Paid, in currency, school fund, C. B. p212............... 105 75-480 77
1881 PACKAGE No. 3.
Jan. 6-To report of John B. Garrotson, collector, for month of De
cember, 1880, viz:
General Fund
On tax roll of 1878, $ 75 72, less his commissions 3 78 ........... 71 94
1879, 144 01, 7 20......... 136 81
1880,3,032 41, 181. 6I2............ 30,45079
Onlicense ... ... 40 0, 0 . . 200........... 38 00
School Fund- 3,76 54
On roll of 1878, $ 32 44, leoss s commissons 02 ................. 3082
"" 879, 61 72, "" 3 08.................. 58 864
1880, 1,478 1 78 83 .................. 1,478 91
E rror .......................................................................... ................. 1 00
$1,569 37
Paid, in currency, general fund.......................3,607 54 ". 3,697 54
... ..." ey " school fund, C. B. p 212......1. 71,00 7
.;,,,".. ........PACKAGE No. 4.
Feb. 9--To Report e'Ja~in R. T -arretson, c.bVtmr, for' 8l8a th -of' ; '
January, 1881, viz:
Gleneral Fund
On tax roll of 1875 to 1879, inclldsive, $187 60 less omn's .9 35.,. 178 25
15...0, 1,:114. 47 "'" 7 27... 1,278 20
School Fund- $1,45645
On rolls of 187;5 i,o 1879, inclrsive, 80 40 . 4 01... 76 39
S-- 18820, .57m( 3 "'" 28 82... 547 90
General Fund- 4 24 11)
(In license"r " 15 (I " 75...
.. . .. 18 1,1,,895  "" 94 75...-1.814 50
3,895 14
Paid, in currency, general fund. .................... ...... .3,270 95 3,270 T)5
Paid, in curreney, school fund, C. B. p212............ 624 19
PACKAGE No. 5.
To this amount paid into Treasury by F. EnNdom, mayor, for a
lot sold by him in the City Cemetery to T. S. Darrab, being C
of lot No. 36 In new part of old cemetery..................... 12 50
To this amount paid by F. Endon, mayor, into Treasury being
collected by him from Thos. Naughton for rent of house on new
lot for Female Academy from March 19 to April 19. 1881 ............ 20 00
To reports of Re B. Vinson, recorder, for collections of lines before
his court, viz:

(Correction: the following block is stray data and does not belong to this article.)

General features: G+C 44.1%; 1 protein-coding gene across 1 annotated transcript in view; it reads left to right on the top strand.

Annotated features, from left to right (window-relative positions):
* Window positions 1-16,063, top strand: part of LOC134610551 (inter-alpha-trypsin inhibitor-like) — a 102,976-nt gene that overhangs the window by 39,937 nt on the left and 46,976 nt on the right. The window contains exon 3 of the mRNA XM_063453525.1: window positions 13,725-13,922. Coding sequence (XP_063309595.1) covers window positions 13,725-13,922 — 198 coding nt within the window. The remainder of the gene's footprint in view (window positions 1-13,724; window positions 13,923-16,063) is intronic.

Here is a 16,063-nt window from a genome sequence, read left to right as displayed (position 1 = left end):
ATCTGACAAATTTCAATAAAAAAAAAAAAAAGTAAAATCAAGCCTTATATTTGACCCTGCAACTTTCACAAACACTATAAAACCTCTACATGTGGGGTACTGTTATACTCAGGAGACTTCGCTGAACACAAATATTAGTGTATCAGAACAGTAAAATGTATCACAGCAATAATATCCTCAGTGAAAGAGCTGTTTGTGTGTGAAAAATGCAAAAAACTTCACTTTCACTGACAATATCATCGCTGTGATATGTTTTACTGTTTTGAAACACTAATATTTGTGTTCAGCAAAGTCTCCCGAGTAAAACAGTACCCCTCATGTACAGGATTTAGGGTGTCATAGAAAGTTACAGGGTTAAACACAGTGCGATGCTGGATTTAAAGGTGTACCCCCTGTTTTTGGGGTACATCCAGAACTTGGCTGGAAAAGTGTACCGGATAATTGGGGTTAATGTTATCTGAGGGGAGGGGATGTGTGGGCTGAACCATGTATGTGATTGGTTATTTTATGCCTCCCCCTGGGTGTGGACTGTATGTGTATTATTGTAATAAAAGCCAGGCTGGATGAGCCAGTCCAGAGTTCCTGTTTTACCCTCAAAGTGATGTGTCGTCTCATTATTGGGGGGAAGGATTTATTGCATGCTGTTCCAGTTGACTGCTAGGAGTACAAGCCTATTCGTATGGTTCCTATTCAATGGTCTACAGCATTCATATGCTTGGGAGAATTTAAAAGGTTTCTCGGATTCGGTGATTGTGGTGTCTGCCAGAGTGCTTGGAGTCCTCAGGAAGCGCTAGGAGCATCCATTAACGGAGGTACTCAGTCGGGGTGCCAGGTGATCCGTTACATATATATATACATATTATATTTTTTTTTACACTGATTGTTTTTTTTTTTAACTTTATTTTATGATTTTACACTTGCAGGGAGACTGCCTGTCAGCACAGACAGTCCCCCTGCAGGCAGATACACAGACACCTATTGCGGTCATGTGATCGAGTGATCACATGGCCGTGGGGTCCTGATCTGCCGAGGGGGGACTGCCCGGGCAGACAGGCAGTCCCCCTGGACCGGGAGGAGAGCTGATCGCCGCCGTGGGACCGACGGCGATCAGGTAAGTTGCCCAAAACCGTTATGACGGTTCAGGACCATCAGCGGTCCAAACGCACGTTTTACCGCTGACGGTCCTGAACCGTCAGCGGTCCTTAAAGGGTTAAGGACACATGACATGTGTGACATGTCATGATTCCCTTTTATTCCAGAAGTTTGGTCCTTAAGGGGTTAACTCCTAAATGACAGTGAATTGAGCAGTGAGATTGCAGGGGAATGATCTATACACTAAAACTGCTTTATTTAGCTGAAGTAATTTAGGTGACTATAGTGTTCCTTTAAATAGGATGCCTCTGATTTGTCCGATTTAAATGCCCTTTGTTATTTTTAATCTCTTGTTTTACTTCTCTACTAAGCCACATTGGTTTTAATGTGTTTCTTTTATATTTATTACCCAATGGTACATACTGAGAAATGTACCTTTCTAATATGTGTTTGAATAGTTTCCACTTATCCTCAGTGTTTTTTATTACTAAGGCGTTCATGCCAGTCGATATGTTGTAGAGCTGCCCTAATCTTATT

July 2--For month of June, 1881, pkg 31................... ................. :3
August 2-For month of July, 1881, pkg 32 ................................... 9
.July 5-Report of John B. Garretson, collector, for month o1 Feb
ruary, March, April. May and June, 1881, viz:
On tax rolls of 1877 to 1880, less commissions, for general fu.nd...... 188 25
On tax rolls of 1877 to 1880 less commissions, for School fund ...... 80 6U0
Slicenses of 1881, general fund ....................................... ........... 52
Paid, in currency, general fund.........................2240 4 24(0  
Paid in currency, school fund, C. B. p 216 ............ 80 10--321 10
PACKAGE No. 6.
To thlis suon received from City School Fund Warrant No. 37, made
,y F. Garrett, chairman of city school committee, in favor of F.
Endom, mayor, beingloan to city general fund to be returned
on or before the 31st of December, 1881 ..................................... 5041 010
Sept. 2-To Report of John B. Garretson, collectorof city taxes lnd
licenses, for months of .July and August, 1881, vir=
-ieneral Fnud
Roll 1878, $2 10, less colssios, $0 110 .................................... 200
1879, 82 0, . ......... 4 ...... 13................................... 78 47
1880. 188 70, .. .. ...... .. ............................... 17927
25974
Roll 154), llos.s $ 10 00, less ~o isslons a 54 ....................... 9 ti4
School Fund-- 269 24
Roll 1878, 60 90, less eo lniisis, *4) o0 ................................... 86
S 187, 35 4, ... ... 77 ........................ ........ 13 16
.. 4 Il , (S4 S C, B... 4 . 4 4.............................. 76 84
381 57
. . """ fo..le fund], C. I. pe1e ..........o... 18 1 .tL----3L8 0 .r7
PACKAGE No. 7.
To Reports of It. 11. Vinson, recorder, for collections ibetore his
court, viz:
Selpt. 2--For month of August,'81, pkg 33 .................................... 2. 00 2+T 00
School fund, C. Il. p 212 .......................................25 00
Oct. 3--For month o1 Septholer, 8t45 (1; gnceral fund, pkg 34... 22 50 22 50
School Fund, C. It. p 211;........................................................... 22 5
Nov. 4--Forinontl of October, '81, $59 4s0; genueral fond, pkg &...5 2'1 fd K1 5.0
School Fund. C. Il. p 216......-.......... ... ............... ................
Nov. 30-To report of ). Ii. Trousdale, Recorder before his (monrt
for mnoth of November, 1881, $43 00. (Package No. i).
enoral Fund .......... ........... .. . . .............................. . ...... . 1 ) 21
School Fonfd (Seo C. B., p 120) ................. ....................... 21 t4
Nov. 18-To this armount received per hands of F. Endom, Mayor, .
being for rent for city prolperty known as the Bofensachen
house front th e 15th Septomber to 1th November. 1881........ 4J
Less repairing cisterns. (Package )............... 5 w, ;:4 5 (4